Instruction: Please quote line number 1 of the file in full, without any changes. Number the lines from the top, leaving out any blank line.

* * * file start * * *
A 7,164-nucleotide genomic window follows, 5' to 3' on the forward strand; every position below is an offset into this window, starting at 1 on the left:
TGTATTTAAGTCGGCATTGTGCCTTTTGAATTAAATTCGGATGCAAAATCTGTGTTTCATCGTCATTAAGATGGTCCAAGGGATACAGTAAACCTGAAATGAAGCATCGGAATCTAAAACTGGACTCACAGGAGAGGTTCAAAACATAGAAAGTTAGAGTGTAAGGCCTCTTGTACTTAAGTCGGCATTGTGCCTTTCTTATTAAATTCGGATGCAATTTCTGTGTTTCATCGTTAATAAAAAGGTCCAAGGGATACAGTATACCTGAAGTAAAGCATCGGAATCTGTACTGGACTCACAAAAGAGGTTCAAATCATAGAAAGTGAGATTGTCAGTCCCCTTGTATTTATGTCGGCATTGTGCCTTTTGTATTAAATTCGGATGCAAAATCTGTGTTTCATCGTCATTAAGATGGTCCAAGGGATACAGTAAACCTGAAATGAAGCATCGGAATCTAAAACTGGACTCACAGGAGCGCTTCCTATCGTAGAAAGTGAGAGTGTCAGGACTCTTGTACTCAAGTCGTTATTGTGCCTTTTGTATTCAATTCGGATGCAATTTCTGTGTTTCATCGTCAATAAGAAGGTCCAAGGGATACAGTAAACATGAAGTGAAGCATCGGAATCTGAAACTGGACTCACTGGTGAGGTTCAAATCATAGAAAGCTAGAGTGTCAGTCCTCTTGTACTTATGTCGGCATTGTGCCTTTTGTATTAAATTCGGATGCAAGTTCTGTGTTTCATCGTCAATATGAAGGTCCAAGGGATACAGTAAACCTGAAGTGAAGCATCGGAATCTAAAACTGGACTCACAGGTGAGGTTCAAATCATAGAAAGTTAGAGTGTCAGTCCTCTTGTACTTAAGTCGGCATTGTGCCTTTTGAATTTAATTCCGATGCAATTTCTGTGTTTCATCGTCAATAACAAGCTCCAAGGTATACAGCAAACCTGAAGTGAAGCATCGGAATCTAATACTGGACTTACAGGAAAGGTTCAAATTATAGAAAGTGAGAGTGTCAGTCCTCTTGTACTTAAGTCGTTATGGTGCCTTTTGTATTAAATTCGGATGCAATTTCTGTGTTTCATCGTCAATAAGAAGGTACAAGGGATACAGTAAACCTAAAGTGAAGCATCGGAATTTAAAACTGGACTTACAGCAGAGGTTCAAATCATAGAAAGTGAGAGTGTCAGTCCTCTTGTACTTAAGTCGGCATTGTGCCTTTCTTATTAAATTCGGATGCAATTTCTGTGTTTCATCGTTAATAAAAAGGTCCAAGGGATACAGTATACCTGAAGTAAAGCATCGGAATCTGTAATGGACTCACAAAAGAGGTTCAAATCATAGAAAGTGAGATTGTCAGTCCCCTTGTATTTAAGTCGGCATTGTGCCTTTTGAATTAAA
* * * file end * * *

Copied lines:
A 7,164-nucleotide genomic window follows, 5' to 3' on the forward strand; every position below is an offset into this window, starting at 1 on the left: